Home » You Can Accomplish This Before Your Effing Head Explodes: Pork Loin with Pear, Squash & Couscous

You Can Accomplish This Before Your Effing Head Explodes: Pork Loin with Pear, Squash & Couscous

The posting might be a little spotty in the next week or so.  We’re out-of-town for a bit and I have a few other things I need to focus on. . .or at least things I SHOULD focus on. . .We’ll see.  Just know I’m not planning to blog slack indefinitely. . .Just trying to sneak in a few official end-of-summer and pre-baby hurrahs and stuff.

So for today in true slacker style. . .Here’s a fast dinner idea:

Yet another less-than-appetizing iPhone food photo. . .it tasted great.  You'll have to trust me on that. . .

Yet another less-than-appetizing iPhone food photo. . .it tasted great. You’ll have to trust me on that. . .

The original recipe can be found here.

But once they started talking about cooking down vinegar and pork juices in the pan, they pretty much lost me because I wanted the meal practically prepped long before I actually put it on the table. . .

HERE’S MY MODIFIED VERSION:

1.  Cook some plain regular or whole wheat couscous according to the package directions.  (We didn’t have quinoa).  Dump into a large serving bowl and set aside.

2.  Meanwhile, take a 1 or 2 lb pork tenderloin and place it in an oven-safe cooking dish (I use Lodge cast iron dutch oven type-pan-thing).  You can season the pork any way you prefer.  I just dumped some Dijon mustard over the top of ours.  Place the roast in a pre-heated oven.  I roasted mine at 350 degrees for a good hour or so.  Keep an eye on it so it doesn’t get all dry and icky.

3.  Add some olive oil to a skillet and heat it.  Add the white parts of the green onions and cook for a minute or two.  Then add the squash.  I couldn’t find a package of already prepped squash so I peeled and cut up a fresh butternut squash.  Add the squash to the skillet and allow it to soften a bit.  (A fresh squash will take longer to soften than pre-cooked).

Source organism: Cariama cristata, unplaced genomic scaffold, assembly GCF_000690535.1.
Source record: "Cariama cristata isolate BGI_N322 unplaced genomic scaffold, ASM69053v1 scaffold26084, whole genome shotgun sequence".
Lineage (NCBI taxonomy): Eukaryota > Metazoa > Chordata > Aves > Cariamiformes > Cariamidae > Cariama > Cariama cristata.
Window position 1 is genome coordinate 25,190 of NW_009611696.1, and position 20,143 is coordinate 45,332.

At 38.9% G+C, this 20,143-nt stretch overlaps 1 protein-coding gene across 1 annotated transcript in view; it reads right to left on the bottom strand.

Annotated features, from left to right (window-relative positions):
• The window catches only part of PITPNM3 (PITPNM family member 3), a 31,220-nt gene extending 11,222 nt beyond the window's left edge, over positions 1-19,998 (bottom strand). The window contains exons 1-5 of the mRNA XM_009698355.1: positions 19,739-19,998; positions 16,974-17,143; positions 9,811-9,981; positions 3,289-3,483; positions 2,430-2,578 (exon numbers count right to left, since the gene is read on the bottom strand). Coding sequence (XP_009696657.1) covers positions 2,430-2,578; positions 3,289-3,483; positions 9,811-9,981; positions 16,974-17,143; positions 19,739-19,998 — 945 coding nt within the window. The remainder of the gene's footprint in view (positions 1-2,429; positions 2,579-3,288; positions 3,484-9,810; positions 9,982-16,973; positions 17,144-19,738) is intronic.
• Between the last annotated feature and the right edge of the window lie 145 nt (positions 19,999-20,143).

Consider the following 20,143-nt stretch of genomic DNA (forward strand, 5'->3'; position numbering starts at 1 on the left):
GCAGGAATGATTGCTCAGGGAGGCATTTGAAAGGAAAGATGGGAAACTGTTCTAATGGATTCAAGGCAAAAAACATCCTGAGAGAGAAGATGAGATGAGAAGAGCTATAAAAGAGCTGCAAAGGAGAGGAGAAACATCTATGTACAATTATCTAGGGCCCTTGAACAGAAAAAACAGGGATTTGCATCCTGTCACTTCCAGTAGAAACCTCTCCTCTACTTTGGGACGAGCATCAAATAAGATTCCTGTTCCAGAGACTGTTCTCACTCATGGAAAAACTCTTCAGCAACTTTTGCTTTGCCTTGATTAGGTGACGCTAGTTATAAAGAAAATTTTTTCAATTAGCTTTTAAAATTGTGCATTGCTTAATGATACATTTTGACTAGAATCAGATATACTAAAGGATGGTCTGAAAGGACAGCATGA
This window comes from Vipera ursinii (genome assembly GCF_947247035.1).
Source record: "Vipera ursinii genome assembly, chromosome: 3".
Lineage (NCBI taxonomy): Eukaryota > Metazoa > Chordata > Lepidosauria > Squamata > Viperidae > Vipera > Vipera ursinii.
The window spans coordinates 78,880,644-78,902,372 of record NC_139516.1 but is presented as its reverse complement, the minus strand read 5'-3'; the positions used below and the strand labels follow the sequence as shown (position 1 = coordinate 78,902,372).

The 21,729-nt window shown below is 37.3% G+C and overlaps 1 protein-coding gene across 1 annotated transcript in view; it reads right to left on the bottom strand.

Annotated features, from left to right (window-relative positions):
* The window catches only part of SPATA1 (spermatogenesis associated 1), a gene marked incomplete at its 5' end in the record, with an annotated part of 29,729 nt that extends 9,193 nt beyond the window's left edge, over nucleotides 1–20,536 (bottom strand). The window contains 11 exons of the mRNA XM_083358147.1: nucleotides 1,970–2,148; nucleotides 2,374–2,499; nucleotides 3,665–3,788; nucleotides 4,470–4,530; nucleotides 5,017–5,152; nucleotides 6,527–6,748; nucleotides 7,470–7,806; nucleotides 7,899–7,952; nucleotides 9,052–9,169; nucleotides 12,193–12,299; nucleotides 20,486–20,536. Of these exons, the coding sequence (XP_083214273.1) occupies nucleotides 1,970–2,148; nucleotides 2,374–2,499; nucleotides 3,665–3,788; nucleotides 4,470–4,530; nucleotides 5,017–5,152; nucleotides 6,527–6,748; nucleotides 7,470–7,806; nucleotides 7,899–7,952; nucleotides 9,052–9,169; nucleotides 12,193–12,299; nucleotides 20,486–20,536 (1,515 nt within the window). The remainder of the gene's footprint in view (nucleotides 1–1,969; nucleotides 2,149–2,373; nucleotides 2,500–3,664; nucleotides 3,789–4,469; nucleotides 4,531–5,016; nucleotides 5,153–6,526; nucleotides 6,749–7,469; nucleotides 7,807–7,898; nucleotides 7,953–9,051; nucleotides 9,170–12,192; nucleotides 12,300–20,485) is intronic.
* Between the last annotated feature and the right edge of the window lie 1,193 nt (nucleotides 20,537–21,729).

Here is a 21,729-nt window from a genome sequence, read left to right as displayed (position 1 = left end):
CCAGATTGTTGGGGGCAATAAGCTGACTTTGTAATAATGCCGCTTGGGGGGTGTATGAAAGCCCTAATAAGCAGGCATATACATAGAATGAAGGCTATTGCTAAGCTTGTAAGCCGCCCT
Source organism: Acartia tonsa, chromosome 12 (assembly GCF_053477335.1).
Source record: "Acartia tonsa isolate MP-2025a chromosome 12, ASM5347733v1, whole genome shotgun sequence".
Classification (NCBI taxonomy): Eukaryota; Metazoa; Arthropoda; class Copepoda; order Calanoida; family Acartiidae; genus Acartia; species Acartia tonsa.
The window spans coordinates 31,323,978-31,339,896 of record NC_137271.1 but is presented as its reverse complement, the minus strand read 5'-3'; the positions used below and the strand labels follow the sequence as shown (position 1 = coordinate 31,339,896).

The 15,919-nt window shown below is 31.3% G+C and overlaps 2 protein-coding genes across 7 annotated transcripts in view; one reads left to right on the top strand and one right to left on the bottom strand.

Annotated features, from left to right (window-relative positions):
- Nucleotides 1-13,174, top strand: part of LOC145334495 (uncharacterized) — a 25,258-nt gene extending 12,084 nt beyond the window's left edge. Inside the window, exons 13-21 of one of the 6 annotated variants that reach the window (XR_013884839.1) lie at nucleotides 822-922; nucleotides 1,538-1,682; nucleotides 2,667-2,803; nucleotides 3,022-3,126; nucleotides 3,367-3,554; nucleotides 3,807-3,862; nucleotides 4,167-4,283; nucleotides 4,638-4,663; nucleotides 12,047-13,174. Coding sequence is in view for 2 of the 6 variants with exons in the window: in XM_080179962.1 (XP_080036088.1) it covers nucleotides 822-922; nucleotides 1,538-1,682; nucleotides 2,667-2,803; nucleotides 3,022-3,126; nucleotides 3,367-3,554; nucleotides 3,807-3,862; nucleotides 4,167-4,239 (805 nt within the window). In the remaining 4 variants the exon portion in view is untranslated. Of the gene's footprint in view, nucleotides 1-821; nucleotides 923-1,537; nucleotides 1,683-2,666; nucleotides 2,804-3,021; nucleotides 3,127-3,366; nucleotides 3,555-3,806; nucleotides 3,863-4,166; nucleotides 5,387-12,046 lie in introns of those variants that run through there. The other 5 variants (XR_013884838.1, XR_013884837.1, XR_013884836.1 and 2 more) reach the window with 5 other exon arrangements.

4.  Once the squash looks a little tender, add the pears to the skillet and cook until barely softened.  No one wants a squishy pear. . .or squash. .  .Yuck.

5.  Add the contents of the skillet to the large serving dish with the couscous.  Also add the green parts of the green onions.  Stir gently.  Set aside (or refrigerate if your meal is hours away).

6.   Once cooked, allow the tenderloin to rest for a bit before carving it into 1 or 1.5 inch thick medallions.

7.  To serve:  Put a few spoonfuls of the couscous mixture on a plate, drizzle with some balsamic dressing and top with one or two pieces of pork.  Everything tastes fine warm or room temperature so if you have to refrigerate things, you might allow them to warm up for a half hour or so before serving and perhaps quickly heat the pork a bit in a pan on the stove-top if it’s also been refrigerated.

Wondering what the kid does while I cook?  Wonder no more. . .

Wondering what the kid does while I cook? Wonder no more. . .